43. One other extensive ekphrastic passage in the poem, the description of the doors of Apollo’s palace (2.1–19), differs from those I have been discussing in that it is a work of divine art, forged by Vulcan, with no piece of human art-work for contrast, and also in that it is not shown in the process of creation. Its debt to the Homeric shield of Achilles and the “Hellenistic” asymmetry by which earth and sea are treated in unequal detail are discussed by Bartholom’, note 4 above, 74–80, who remarks also on its symbolic relationship to the narrative as a foreshadowing of the world that Phaethon will see in his journey and fall. In this context, one may add, its function can be considered ironic. I cannot entirely agree with Herter, note 4 above, 57, that the sculpture has no psychological effect upon Phaethon, even though he does not stop to study it on his way into the palace. The doors present the view of the universe that appears to the minds of the gods, far off, highly systematized, making the course of the sun appear simple with no sense of the perils of the journey. The constellations of the zodiac are neatly arranged, six on each door. The symmetry is unnatural and gives Phaethon no warning of that moment when he will see the great arms and tail of the Scorpion, stretching across the space of three constellations (195–200), the final terror that will cause him to lose all control of the fiery chariot. From the human point of view, the work of divine art presents that same over-exaggerated image of order that characterizes other “official” self-presentations of the gods.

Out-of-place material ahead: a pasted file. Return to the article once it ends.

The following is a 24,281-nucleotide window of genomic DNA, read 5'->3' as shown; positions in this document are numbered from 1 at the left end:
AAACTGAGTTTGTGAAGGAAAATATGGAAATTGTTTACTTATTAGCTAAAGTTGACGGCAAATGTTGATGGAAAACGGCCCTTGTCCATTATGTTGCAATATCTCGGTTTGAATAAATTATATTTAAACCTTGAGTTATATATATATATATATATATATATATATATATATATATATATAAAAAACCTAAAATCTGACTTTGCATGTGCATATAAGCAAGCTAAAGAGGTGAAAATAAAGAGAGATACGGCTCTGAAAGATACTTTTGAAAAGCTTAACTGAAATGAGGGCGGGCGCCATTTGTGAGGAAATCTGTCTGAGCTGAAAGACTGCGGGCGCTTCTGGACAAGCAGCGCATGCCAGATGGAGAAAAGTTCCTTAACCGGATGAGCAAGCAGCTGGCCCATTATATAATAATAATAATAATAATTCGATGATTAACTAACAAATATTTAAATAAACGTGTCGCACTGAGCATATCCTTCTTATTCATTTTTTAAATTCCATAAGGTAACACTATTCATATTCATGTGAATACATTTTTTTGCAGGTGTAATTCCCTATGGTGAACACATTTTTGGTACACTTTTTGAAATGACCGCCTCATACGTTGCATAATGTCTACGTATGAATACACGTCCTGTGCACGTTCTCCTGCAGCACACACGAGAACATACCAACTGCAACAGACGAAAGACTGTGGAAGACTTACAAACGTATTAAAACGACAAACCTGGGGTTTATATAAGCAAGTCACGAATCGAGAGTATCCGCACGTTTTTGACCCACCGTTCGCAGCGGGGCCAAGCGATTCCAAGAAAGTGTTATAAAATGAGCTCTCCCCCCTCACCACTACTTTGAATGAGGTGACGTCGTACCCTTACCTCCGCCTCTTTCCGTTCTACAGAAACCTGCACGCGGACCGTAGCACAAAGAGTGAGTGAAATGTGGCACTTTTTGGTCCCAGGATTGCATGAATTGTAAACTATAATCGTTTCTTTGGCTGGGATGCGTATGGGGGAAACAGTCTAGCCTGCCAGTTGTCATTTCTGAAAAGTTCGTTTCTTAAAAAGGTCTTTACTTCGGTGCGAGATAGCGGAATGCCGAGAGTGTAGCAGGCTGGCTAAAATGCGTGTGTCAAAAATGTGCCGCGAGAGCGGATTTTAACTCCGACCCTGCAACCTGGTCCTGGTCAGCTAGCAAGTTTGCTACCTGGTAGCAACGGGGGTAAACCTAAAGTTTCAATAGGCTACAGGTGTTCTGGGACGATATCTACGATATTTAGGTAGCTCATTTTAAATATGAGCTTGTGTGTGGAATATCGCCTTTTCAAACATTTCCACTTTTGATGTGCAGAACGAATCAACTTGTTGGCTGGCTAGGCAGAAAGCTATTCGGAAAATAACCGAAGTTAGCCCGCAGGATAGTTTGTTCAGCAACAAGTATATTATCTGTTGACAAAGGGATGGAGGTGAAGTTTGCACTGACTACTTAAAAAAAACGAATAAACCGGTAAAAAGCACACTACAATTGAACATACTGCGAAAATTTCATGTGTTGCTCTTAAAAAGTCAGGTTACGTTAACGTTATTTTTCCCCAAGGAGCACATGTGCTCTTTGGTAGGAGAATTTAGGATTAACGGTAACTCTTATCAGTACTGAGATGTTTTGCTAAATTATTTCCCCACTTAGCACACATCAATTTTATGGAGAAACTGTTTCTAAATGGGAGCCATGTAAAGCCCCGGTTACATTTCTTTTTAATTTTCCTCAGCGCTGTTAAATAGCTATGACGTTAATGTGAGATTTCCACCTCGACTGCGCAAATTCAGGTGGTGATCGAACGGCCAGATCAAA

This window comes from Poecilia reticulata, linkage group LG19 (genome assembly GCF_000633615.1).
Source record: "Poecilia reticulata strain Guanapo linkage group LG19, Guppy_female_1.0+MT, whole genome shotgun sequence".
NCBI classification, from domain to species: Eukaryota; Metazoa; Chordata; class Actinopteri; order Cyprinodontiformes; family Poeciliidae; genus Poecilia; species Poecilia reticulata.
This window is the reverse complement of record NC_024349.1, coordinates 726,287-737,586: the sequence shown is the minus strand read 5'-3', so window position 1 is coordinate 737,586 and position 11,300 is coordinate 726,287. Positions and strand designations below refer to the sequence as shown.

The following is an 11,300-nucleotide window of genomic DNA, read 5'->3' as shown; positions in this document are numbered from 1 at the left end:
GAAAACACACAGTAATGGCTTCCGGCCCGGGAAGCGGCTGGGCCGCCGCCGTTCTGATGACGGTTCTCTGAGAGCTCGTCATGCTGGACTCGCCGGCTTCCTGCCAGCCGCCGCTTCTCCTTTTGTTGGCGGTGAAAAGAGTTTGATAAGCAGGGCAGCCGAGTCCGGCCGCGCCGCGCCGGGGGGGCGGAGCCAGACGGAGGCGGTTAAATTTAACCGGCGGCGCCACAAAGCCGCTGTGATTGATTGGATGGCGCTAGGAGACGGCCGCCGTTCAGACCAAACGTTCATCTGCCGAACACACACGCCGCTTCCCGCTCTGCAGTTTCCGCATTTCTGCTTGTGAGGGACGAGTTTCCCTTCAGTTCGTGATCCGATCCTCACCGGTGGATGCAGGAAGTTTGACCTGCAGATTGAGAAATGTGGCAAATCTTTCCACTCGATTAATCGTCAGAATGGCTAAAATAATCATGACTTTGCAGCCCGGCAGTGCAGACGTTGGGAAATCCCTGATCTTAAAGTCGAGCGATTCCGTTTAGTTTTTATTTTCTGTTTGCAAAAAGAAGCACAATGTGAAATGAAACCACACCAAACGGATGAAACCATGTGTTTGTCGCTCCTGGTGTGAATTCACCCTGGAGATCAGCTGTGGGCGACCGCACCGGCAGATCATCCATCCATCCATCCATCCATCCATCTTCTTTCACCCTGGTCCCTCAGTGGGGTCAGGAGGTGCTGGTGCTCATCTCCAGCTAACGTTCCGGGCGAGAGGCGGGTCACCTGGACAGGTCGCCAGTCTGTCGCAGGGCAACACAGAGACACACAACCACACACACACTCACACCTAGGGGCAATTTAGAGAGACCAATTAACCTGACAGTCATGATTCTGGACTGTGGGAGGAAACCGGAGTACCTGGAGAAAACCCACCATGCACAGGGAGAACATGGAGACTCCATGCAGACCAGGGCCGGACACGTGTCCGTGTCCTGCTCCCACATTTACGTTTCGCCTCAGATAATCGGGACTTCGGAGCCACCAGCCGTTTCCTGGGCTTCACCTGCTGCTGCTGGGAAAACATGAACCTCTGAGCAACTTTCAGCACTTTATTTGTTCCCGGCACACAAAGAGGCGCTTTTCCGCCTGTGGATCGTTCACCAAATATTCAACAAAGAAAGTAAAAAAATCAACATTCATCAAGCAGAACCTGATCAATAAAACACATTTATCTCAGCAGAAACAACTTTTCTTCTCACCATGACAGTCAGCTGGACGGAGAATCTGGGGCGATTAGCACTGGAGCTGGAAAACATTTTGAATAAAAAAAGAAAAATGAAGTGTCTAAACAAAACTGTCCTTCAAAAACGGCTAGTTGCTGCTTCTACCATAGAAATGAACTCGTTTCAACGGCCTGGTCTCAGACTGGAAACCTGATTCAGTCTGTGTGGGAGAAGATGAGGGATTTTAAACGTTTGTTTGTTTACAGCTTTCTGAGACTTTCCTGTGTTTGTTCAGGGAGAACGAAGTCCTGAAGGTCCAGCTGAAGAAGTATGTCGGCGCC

44. Otis, above note 13, 315, sees Marsyas’ tale as the last of the sequence of divine vengeance tales that include the stories of the Pierides, Arachne, and Niobe.
45. The sinister and negative qualities of the Ovidian Circe in Books 13 and 14 are brought out by Segal, C. P. in two papers: “Myth and Philosophy in the Metamorphoses: Ovid’s Augustanism and the Augustan Conclusion of Book XV,” A.J.P. 90 (1969) 269–274; “Circean Temptations: Homer, Vergil, Ovid,” T.A.P.A. 99 (1968) 419–442. In his opinion, the “Augustan” themes that begin to develop with Aeneas’ journey towards Italy are seriously undercut by the depiction of Italy as “Circe’s realm of violence and magic.” One might add that Circe in her section of the poem functions as an anti-artist, far more powerful than the true artist Canens, and thus gives the impression that Italy, far more than Greece in the earlier parts of the poem, is a country where natural and supernatural forces are wholly hostile to the fragile strivings of art.
46. The more serious aspects of this piece as a poem about the function of poetry are discussed by Erbst, Helmut, “Dichtkunst und Medezin in Theokrits 11. Idyll,” M.H. 22 (1965) 232–236; Holtsmark, E. B., “Poetry as Self-Enlightenment in Theocritus,” T.A.P.A. 97 (1966) 253–260; Spofford, Edward W., “Theocritus and Polyphemus,” A.J.P. 90 (1969) 22–35; Brooke, Anne, “Theocritus’ Idyll 11: A Study in Pastoral,” Arethusa 4 (1971) 73–82. In observing that “Ovid has converted the light comedy of Theocritus into farce,” Otis, note 13 above, 287, somewhat underestimates the thematic complexity of both poems, but especially Ovid’s total inversion of the Theocritean celebration of art. For such a reversal to take place, it is necessary, as Heinrici. Dörrie, argues, Die Schöne Galatea (Munich, 1968) 54–57, to break the stasis of the Cyclops’ continual and futile illusion by introducing a new figure, Acis, to create through jealousy “einen psychischen Ablauf in die Secle des Kyklopen.” Thus Dörrie very plausibly suggests that Acis must be Ovid’s original invention.